When the liver isn’t doing its job, everything in the body tends to rise upward. In these types of patients, you can often see the physical manifestations of their emotional state. These patients might hold everything in their bodies in a tight, rigid manner. They often clench or grind their teeth in anger and frustration. Their faces might be suffused with color. That doesn’t mean all people who have a liver imbalance act this way, or that the liver is responsible for creating miserable “Type A” individuals. This liver energy is necessary for keeping us on track. Without it, we wouldn’t have a sense of purpose, and we wouldn’t be able to get anything done.
The key is balance. We could take another look at that line the angry man was in, and take into consideration the woman who was bumped into. Her imbalance of liver energy in the opposite direction creates a lack of boundaries, allowing her to have a “pushover” mentality. When someone steps into her personal space, she steps back. She lacks the assertiveness that a strong liver energy can bring forth.
When kept in a state of equilibrium, the liver can move us toward our goals, allowing us to plan and follow a steady course. It can keep us on track with our plans and ambitions, and protect us from those who want to cross our boundaries and take our energetic reserves.
What’s Inside Your Medicine Cabinet?
Springtime is a natural time for cleansing, whether in terms of cleansing the diet or clearing out the garage. In this article, we’ll offer some spring cleaning for your medicine cabinet: natural remedies to allow you to literally clear out old bottles and internally cleanse your body of synthetic medications.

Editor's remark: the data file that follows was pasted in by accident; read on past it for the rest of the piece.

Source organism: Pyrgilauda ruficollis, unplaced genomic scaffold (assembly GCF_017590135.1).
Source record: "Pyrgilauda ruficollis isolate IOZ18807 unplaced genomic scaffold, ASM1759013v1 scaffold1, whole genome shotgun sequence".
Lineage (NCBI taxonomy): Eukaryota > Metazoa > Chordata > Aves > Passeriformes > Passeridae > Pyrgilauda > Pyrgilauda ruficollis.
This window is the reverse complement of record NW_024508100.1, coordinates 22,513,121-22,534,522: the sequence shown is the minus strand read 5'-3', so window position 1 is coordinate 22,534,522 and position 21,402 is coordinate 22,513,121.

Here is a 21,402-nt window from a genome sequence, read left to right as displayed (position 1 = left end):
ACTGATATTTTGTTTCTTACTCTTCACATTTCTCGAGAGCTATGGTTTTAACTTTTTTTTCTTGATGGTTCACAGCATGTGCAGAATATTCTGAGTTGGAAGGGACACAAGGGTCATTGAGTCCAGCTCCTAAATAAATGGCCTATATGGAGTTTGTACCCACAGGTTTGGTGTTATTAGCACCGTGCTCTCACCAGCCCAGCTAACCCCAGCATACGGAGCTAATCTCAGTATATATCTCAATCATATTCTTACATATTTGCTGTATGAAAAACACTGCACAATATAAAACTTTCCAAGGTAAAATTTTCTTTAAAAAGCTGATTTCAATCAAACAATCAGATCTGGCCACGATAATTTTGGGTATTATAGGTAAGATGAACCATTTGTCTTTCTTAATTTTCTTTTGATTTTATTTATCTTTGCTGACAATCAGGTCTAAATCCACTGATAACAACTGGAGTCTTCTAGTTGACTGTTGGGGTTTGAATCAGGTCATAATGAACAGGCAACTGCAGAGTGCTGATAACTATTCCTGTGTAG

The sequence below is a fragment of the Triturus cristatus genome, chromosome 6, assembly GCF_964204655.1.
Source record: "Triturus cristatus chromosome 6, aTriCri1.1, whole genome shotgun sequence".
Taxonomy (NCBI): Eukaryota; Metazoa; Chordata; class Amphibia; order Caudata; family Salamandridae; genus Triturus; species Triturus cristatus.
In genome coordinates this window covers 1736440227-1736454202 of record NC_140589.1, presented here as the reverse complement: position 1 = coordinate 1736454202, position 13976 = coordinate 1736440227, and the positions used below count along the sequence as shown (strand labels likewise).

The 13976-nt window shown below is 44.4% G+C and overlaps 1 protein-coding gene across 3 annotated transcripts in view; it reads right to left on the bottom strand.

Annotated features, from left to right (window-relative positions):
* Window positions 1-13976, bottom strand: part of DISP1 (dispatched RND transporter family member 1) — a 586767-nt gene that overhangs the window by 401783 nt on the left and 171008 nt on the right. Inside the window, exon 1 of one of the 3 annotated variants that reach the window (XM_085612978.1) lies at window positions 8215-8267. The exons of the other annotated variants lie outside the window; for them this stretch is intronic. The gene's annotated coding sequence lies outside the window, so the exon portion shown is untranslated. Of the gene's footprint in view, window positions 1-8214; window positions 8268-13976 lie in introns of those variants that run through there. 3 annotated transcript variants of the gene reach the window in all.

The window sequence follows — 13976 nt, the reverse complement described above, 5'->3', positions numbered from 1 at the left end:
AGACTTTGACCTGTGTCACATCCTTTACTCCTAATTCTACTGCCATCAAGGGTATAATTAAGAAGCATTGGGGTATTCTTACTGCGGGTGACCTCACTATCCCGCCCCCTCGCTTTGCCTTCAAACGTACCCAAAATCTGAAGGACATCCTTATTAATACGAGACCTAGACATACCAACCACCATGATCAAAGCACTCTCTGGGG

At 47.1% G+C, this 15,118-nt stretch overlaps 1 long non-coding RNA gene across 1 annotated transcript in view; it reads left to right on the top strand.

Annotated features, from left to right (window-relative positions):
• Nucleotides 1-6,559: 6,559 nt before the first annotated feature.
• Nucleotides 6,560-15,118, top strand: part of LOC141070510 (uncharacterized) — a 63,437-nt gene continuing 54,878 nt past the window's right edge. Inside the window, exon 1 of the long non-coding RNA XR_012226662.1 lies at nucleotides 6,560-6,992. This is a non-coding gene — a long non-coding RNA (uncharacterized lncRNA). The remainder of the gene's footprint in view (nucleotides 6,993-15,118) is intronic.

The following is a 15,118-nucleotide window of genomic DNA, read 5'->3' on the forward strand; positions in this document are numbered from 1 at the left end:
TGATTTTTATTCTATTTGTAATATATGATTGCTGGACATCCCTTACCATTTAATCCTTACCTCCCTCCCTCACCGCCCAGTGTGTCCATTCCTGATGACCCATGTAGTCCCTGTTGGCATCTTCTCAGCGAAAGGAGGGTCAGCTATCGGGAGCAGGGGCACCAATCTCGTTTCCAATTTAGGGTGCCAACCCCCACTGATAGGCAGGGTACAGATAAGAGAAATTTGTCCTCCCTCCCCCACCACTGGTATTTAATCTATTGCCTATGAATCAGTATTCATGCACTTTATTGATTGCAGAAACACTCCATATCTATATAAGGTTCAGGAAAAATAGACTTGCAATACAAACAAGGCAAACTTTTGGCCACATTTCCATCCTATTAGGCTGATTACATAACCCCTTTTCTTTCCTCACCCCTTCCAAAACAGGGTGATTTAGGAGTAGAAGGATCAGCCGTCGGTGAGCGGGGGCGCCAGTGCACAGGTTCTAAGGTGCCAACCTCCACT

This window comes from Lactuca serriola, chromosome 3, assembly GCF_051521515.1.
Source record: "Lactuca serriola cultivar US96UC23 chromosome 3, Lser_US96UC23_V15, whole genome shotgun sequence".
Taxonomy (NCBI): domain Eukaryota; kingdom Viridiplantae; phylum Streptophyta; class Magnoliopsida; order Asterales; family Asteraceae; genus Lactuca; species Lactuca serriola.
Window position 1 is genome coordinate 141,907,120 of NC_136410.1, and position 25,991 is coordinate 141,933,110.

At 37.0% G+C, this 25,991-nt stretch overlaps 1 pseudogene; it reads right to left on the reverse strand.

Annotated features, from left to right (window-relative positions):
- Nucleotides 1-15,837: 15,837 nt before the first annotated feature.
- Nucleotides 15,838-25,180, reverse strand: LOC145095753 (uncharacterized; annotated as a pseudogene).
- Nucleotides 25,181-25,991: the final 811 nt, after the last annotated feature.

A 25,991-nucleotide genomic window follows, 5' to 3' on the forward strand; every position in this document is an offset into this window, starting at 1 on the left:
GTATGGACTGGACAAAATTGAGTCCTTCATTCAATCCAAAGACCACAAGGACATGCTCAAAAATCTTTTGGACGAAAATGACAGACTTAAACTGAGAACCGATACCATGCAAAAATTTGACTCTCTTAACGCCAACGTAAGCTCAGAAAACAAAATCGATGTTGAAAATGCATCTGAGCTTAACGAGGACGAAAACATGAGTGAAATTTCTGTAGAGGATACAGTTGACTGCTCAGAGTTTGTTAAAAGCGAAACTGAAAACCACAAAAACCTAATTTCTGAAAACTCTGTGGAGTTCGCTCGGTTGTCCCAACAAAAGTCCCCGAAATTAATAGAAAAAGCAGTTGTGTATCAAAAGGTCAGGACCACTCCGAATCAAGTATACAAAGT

We all have a medicine cabinet, drawer or cupboard in our homes filled with seemingly harmless over-the-counter drugs, bandage material and other toiletries. Unfortunately, many of the things in your medicine cabinet can be potentially dangerous and even lethal. The good news is, a lot of these items can be replaced with natural substitutes.
Painkillers / Anti-inflammatories
Painkillers like ibuprofen and naproxen can be effective for relieving a headache or reducing inflammation in the joints. But these medications were not designed to be taken on a long-term basis and here’s why: Long term usage of NSAIDS (non-steroidal anti-inflammatory drugs) has been proven to eat away at the lining of the gastrointestinal tract, which can then lead to ulcers. They also can increase the risk of heart attack, heart failure and stroke, even in people who have no existing heart conditions. So, when you have achy joints or a headache, reach for something more natural. Turmeric and/or ginger are wonderful natural substitutes that can be taken daily to help reduce the pain and inflammation associated with achy joints. For headaches, try a dab of peppermint or wintergreen essential oil on the temples. You can also try eating pineapple regularly. Pineapple contains an enzyme called bromelain. Bromelain is known to reduce inflammation.
Heartburn and Indigestion Medications